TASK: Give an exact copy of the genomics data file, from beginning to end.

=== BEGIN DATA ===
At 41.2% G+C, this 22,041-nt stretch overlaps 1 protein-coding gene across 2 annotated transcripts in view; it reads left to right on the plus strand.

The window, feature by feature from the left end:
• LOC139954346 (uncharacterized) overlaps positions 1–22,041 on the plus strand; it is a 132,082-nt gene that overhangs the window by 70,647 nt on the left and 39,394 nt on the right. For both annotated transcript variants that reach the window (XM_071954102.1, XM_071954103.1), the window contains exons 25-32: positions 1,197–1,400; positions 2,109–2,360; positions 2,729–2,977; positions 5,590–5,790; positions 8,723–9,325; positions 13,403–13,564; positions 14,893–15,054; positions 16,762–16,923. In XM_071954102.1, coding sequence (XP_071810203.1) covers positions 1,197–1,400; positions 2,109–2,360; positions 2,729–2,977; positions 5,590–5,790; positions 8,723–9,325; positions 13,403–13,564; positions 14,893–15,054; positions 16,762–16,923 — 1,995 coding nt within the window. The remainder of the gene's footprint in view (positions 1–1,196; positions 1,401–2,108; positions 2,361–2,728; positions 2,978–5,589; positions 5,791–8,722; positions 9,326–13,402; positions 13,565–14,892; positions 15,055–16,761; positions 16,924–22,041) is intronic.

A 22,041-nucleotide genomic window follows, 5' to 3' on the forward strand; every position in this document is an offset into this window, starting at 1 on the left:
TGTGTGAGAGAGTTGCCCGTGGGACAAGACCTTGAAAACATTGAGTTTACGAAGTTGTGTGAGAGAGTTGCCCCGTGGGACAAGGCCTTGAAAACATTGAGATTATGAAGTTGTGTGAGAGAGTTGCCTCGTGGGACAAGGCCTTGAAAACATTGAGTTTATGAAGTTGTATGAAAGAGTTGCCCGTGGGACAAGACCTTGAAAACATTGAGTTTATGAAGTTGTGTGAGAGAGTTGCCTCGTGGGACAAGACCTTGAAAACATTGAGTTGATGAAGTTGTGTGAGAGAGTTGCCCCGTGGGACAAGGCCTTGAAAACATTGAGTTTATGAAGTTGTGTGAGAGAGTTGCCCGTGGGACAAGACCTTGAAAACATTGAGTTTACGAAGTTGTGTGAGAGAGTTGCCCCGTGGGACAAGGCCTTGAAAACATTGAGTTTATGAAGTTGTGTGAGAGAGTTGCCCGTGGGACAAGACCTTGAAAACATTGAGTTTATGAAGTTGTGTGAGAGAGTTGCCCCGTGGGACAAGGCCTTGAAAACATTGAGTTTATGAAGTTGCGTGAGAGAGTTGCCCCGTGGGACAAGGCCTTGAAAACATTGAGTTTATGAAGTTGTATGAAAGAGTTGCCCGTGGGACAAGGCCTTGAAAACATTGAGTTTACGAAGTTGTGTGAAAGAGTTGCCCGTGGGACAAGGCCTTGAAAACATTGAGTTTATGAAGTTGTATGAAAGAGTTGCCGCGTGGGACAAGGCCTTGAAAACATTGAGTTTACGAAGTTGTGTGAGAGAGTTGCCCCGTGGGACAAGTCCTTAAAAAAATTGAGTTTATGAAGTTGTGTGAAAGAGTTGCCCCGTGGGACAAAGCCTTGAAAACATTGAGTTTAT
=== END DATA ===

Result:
At 41.2% G+C, this 22,041-nt stretch overlaps 1 protein-coding gene across 2 annotated transcripts in view; it reads left to right on the plus strand.

The window, feature by feature from the left end:
• LOC139954346 (uncharacterized) overlaps positions 1–22,041 on the plus strand; it is a 132,082-nt gene that overhangs the window by 70,647 nt on the left and 39,394 nt on the right. For both annotated transcript variants that reach the window (XM_071954102.1, XM_071954103.1), the window contains exons 25-32: positions 1,197–1,400; positions 2,109–2,360; positions 2,729–2,977; positions 5,590–5,790; positions 8,723–9,325; positions 13,403–13,564; positions 14,893–15,054; positions 16,762–16,923. In XM_071954102.1, coding sequence (XP_071810203.1) covers positions 1,197–1,400; positions 2,109–2,360; positions 2,729–2,977; positions 5,590–5,790; positions 8,723–9,325; positions 13,403–13,564; positions 14,893–15,054; positions 16,762–16,923 — 1,995 coding nt within the window. The remainder of the gene's footprint in view (positions 1–1,196; positions 1,401–2,108; positions 2,361–2,728; positions 2,978–5,589; positions 5,791–8,722; positions 9,326–13,402; positions 13,565–14,892; positions 15,055–16,761; positions 16,924–22,041) is intronic.

A 22,041-nucleotide genomic window follows, 5' to 3' on the forward strand; every position in this document is an offset into this window, starting at 1 on the left:
TGTGTGAGAGAGTTGCCCGTGGGACAAGACCTTGAAAACATTGAGTTTACGAAGTTGTGTGAGAGAGTTGCCCCGTGGGACAAGGCCTTGAAAACATTGAGATTATGAAGTTGTGTGAGAGAGTTGCCTCGTGGGACAAGGCCTTGAAAACATTGAGTTTATGAAGTTGTATGAAAGAGTTGCCCGTGGGACAAGACCTTGAAAACATTGAGTTTATGAAGTTGTGTGAGAGAGTTGCCTCGTGGGACAAGACCTTGAAAACATTGAGTTGATGAAGTTGTGTGAGAGAGTTGCCCCGTGGGACAAGGCCTTGAAAACATTGAGTTTATGAAGTTGTGTGAGAGAGTTGCCCGTGGGACAAGACCTTGAAAACATTGAGTTTACGAAGTTGTGTGAGAGAGTTGCCCCGTGGGACAAGGCCTTGAAAACATTGAGTTTATGAAGTTGTGTGAGAGAGTTGCCCGTGGGACAAGACCTTGAAAACATTGAGTTTATGAAGTTGTGTGAGAGAGTTGCCCCGTGGGACAAGGCCTTGAAAACATTGAGTTTATGAAGTTGCGTGAGAGAGTTGCCCCGTGGGACAAGGCCTTGAAAACATTGAGTTTATGAAGTTGTATGAAAGAGTTGCCCGTGGGACAAGGCCTTGAAAACATTGAGTTTACGAAGTTGTGTGAAAGAGTTGCCCGTGGGACAAGGCCTTGAAAACATTGAGTTTATGAAGTTGTATGAAAGAGTTGCCGCGTGGGACAAGGCCTTGAAAACATTGAGTTTACGAAGTTGTGTGAGAGAGTTGCCCCGTGGGACAAGTCCTTAAAAAAATTGAGTTTATGAAGTTGTGTGAAAGAGTTGCCCCGTGGGACAAAGCCTTGAAAACATTGAGTTTAT